“Next January, the Georgia Institute of Technology plans to offer a master’s degree in computer science through massive open online courses for a fraction of the on-campus cost, a first for an elite institution. If it even approaches its goal of drawing thousands of students, it could signal a change to the landscape of higher education.”
“The whole MOOC mania has got everyone buzzing in academia, but scaling is a great challenge,” said Bruce Chaloux, the executive director of the Sloan Consortium, an advocacy group for online education. “I have to believe that at some point, when the underwriting ends, to keep high quality, Georgia Tech would have to float to more traditional tuition rates.”
“The Florida Legislature has directed the University of Florida to start fully online bachelor’s degree programs and set the price for residents at three-quarters of the campus in-state tuition, or about $4,700. But Bernie Machen, the university’s president, said he had not yet decided whether to charge out-of-state online students the full $28,000 tuition they would pay on campus, in part because he wondered if online pricing models were changing.”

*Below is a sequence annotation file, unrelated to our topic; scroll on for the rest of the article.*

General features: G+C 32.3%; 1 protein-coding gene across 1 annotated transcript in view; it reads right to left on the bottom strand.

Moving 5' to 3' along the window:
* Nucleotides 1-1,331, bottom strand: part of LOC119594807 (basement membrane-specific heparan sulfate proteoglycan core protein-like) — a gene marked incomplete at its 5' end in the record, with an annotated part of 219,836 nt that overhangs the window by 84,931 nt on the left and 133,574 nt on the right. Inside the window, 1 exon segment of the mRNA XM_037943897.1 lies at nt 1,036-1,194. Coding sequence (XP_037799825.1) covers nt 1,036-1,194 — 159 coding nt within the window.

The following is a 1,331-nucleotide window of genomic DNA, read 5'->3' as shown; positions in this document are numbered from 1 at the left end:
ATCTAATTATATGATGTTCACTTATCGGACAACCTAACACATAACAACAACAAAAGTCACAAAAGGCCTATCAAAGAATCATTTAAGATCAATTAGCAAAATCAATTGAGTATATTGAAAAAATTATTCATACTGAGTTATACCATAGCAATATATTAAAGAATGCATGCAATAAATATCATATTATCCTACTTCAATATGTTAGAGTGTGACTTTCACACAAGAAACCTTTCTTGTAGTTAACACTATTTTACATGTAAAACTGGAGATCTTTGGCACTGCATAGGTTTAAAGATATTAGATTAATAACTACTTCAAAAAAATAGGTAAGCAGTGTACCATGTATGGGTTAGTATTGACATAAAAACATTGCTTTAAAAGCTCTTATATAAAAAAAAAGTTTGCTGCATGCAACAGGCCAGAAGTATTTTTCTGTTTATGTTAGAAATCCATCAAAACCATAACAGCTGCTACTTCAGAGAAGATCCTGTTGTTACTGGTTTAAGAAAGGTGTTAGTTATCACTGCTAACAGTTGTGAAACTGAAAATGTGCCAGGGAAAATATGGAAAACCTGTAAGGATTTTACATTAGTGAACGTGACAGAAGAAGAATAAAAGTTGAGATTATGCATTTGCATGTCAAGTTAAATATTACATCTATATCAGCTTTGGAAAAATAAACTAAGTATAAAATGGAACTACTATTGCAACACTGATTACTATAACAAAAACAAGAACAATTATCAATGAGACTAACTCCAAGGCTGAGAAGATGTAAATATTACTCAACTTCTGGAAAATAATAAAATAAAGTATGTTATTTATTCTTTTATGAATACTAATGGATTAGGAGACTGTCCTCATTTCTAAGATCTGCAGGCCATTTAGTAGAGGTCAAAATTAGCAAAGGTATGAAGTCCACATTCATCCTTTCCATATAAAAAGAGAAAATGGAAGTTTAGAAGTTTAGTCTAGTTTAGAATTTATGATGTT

Dust must settle before we see what happens with tuition and online education. If the costs remain low (instructors’ salaries, benefits, the need and costs of physical space), and tuition skyrockets for MOOC degrees, what has been gained and what has been lost?